'Am I suppose to' vs 'Am I supposed to'?

Why do some native speakers write, “Am I suppose to …” instead of “Am I supposed to…”?

In speech, some less educated people I know have used “suppose” instead of “supposed,” but it’s incorrect. If I saw it in writing, I’d suspect the person was poorly educated.

I know this thread is old, but what am I supposed to do, make a new one just to add a point to this? I found it by Googling the issue, and if anyone else does the same, it would be more useful than finding 4 different posts with the same subject.

The use of “suppose to” bothers me to the point I Googled my way to this post, though I disagree that it has much to do with intelligence. I’ve seen unintelligent people use this, yes of course. I’ve also seen the horrid grammar, spelling, and handwriting used by doctors, scientists, musicians, artists, creative writers, and engineers alike. Not only are many of these people “educated”, but many of them have been naturally brilliant to begin with.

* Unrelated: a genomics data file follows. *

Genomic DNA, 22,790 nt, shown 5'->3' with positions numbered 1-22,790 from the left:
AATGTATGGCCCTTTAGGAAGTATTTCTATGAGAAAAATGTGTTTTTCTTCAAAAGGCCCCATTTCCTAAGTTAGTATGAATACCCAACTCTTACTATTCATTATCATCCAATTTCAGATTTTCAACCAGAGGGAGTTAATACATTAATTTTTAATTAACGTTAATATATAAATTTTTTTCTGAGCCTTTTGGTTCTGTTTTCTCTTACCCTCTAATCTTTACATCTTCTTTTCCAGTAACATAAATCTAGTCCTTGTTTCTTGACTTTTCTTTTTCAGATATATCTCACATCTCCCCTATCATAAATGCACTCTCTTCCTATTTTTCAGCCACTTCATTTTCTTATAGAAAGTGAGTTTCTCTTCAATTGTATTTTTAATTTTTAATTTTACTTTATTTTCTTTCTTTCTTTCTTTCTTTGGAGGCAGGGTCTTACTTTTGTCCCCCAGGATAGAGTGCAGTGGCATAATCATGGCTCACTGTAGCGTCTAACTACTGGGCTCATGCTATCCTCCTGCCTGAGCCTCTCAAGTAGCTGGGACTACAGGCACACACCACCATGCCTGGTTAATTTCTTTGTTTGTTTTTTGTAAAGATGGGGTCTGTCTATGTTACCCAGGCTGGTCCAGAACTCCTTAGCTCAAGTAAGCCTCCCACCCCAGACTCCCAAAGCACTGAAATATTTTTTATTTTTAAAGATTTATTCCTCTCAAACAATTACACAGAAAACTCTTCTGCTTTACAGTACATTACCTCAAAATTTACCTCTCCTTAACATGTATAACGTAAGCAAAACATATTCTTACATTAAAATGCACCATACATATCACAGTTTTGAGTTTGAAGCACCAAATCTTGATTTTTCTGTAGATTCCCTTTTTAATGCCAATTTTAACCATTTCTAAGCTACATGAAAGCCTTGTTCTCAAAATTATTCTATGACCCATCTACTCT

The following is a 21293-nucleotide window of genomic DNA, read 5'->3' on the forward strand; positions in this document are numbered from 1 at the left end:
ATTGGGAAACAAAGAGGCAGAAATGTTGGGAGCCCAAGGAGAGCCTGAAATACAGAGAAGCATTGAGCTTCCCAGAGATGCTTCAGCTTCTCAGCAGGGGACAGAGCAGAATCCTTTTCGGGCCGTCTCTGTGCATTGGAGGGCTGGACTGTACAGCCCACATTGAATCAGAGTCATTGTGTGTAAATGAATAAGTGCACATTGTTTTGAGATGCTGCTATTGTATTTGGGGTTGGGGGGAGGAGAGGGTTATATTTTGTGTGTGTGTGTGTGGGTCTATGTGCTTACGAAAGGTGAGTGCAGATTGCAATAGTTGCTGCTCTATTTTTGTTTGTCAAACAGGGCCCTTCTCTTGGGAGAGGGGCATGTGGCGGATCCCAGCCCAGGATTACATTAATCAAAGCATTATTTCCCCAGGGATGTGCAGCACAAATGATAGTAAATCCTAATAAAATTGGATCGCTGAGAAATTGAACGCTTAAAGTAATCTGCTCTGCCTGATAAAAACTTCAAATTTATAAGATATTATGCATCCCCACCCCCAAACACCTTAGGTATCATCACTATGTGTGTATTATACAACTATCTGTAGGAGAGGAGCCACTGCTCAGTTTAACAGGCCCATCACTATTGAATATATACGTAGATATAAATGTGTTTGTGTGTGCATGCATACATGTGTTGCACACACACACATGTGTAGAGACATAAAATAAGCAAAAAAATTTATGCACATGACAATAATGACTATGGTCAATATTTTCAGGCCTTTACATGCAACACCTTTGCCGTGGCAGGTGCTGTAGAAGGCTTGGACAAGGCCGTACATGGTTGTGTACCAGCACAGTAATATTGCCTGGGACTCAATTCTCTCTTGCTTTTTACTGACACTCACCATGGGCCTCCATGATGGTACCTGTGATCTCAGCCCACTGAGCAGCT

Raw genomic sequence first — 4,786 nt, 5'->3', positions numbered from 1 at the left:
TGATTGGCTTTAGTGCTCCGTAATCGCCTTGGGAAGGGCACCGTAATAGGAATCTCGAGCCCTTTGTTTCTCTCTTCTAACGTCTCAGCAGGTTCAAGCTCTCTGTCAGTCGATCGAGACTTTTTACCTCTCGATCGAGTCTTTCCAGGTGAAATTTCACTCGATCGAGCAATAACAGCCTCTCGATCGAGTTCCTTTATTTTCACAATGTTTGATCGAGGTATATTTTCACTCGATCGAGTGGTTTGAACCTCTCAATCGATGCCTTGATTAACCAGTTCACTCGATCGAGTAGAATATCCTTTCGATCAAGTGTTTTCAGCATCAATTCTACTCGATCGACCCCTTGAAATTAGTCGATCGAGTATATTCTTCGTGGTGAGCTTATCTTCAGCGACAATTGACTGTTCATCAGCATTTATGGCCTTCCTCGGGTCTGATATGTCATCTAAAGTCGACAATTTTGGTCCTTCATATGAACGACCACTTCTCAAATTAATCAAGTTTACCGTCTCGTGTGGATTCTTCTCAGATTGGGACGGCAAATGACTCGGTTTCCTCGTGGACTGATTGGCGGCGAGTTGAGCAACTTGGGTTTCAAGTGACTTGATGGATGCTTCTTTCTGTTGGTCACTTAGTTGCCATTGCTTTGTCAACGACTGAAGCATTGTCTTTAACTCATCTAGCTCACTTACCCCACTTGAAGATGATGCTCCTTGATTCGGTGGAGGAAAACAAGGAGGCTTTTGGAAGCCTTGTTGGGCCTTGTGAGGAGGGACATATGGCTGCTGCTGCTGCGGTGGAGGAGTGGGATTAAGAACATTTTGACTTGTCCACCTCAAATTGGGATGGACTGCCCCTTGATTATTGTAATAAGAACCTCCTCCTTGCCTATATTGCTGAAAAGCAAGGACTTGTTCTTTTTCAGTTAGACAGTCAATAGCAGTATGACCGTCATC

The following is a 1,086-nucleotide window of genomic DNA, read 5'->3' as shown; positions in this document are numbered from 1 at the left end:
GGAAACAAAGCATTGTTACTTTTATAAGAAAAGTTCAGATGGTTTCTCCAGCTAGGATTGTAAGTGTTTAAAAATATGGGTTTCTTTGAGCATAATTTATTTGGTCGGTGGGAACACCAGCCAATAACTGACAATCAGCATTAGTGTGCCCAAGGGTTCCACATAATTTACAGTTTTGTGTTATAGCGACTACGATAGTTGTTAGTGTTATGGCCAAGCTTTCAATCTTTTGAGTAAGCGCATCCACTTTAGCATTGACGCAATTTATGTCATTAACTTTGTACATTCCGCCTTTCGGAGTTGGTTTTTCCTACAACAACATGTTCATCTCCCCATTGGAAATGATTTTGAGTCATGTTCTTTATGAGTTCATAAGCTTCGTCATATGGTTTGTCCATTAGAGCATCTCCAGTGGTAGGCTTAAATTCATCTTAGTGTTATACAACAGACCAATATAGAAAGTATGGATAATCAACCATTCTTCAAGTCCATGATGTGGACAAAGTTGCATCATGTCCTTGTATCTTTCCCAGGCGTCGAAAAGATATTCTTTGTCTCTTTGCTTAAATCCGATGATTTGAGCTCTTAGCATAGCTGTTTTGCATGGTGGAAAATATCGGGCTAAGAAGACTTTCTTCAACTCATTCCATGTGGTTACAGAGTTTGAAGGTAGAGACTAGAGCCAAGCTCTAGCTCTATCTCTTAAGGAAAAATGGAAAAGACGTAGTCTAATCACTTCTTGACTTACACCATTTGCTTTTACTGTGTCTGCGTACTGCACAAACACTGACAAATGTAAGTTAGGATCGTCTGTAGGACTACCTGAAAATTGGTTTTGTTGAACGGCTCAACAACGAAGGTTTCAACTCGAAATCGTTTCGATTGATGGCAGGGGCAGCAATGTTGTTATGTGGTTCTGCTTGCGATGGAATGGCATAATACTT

I can make the same argument that the twenty six year old Barnes & Noble employee with gorgeous handwriting, a strict nose for perfect grammar & spelling couldn’t accomplish half of what people (referenced above) with the complete opposite in that department could accomplish when it comes to problem solving, computing, or creation from the ground up (i.e. not mimicking someone else’s already well established style). One other difference that sets these two groups apart is one is more likely to be making these unsound judgments based on this form of measurement and the other will most likely be too busy actually using their intelligence for the greater good. This is not a gripe of degradations; both sides are needed… editors are very valuable office tools to be used in nearly any field.

I know this is pretty much needlessly flaunting a red flag on a ranch full of bulls, but I stand by the cliche. ::covers bum::